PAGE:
For many, Cuba seems like a distant exotic cousin you've grown up hearing about but never been able to meet. Whether you're planning a visit or merely intrigued, Cuba on the Verge is a collection of 12 essays that offer an engrossing glimpse into this island nation and its endless dichotomies.
Carlos Manuel Álvarez writes beautifully about a 2015 visit with his father, a former doctor who had recently emigrated to Miami, and how they worked together shaking coconuts from the trees of wealthy homeowners, collecting 70 cents for each nut.
Wendy Guerra chronicles decades of change in Cuba, from the elegance of the early 1960s to her teenage years in the 1980s, when a ration book allowed her to buy one set of underwear a year and getting an abortion "is much more common than going to the dentist." She maintains that Cuban women have been empowered in various ways over the years, but laments that "today, female political leadership is still unthinkable."
Jon Lee Anderson remembers being an American writer in Cuba in the early 1990s, living in a house with no running water, dropping his daughters off at school to sing the Cuban revolutionary national anthem pronouncing "Yanquis [Yankees], the enemies of humanity" as he researched a biography of Che Guevara. Anderson describes returning to their house decades later with one of his daughters, gazing at the nearby spot where they once watched Cuban "rafters"―including their neighbor―plunge into the ocean in an attempt to escape.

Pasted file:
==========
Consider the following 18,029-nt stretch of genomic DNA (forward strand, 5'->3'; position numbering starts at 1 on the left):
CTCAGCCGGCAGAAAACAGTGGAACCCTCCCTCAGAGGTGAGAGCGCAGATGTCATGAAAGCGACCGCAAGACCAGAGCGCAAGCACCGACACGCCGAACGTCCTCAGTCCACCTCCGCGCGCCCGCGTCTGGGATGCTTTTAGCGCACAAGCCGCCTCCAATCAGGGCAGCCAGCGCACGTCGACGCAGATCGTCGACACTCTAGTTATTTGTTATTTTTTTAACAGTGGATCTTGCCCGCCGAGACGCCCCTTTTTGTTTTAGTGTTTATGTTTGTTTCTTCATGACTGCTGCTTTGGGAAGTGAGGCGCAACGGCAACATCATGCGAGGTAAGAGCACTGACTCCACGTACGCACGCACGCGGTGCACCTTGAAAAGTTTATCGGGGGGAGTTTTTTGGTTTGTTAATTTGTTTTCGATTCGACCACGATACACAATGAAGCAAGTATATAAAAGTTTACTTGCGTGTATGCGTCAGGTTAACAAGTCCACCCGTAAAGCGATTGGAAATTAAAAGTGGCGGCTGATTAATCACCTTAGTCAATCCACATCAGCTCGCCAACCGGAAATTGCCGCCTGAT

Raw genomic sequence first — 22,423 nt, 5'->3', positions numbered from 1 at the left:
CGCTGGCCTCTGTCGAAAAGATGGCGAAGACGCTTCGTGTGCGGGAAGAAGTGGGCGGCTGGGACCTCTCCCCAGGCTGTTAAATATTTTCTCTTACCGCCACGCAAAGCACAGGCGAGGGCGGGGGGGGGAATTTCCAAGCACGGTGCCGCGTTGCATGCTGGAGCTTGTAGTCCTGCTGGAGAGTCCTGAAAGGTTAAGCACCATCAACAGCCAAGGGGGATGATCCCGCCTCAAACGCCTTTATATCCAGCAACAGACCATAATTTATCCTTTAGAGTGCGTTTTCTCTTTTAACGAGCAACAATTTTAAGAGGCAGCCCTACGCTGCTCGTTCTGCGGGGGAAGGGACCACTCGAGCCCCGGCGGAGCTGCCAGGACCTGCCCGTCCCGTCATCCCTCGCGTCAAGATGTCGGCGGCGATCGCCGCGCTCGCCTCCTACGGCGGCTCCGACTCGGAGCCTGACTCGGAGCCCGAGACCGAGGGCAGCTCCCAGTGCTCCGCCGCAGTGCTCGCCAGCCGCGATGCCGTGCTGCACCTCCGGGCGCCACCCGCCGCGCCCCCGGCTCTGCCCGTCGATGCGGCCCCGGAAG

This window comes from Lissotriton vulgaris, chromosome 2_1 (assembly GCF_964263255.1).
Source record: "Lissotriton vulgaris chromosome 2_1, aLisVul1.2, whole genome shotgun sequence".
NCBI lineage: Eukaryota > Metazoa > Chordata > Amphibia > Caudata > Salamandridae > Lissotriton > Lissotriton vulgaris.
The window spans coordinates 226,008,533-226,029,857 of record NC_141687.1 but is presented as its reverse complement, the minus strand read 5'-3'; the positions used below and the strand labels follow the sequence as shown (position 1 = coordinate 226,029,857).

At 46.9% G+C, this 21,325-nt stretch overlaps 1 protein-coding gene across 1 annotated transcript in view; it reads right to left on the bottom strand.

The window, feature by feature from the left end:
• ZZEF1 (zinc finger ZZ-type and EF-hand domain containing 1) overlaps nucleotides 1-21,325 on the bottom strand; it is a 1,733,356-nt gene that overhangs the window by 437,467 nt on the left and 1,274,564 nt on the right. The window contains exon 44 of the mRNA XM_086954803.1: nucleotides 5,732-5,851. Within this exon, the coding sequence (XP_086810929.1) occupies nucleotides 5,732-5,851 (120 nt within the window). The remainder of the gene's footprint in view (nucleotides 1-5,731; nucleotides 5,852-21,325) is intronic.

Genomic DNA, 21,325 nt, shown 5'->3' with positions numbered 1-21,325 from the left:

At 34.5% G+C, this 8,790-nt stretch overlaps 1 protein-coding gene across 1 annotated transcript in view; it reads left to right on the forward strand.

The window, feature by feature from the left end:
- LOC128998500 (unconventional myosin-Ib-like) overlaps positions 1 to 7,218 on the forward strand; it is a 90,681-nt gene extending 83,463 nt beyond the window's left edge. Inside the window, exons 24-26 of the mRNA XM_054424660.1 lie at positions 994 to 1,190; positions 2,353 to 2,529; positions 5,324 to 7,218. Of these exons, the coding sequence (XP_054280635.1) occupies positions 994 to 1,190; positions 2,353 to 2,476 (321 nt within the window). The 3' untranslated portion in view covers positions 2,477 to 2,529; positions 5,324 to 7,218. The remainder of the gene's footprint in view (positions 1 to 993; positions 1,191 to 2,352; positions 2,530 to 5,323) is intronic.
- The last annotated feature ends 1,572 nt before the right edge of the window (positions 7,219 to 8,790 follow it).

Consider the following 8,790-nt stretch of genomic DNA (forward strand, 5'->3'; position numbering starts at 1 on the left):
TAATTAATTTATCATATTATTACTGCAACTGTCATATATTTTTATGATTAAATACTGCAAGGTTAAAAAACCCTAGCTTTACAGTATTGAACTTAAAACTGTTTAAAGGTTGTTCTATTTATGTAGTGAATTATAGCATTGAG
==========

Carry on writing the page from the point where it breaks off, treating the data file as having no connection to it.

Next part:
Baseball, movies, music, Fidel and Raúl Castro, visits by Obama, the Rolling Stones and Pope Francis―all and more of these subjects are addressed. As author Patricia Engel's friend Manuel concludes, "Popes and presidents. They come and they see Cuba, then they leave and forget us. But for us, nothing changes. Here we are. Here we will always be . . . the same Cuba, the same ruta, the same struggle always."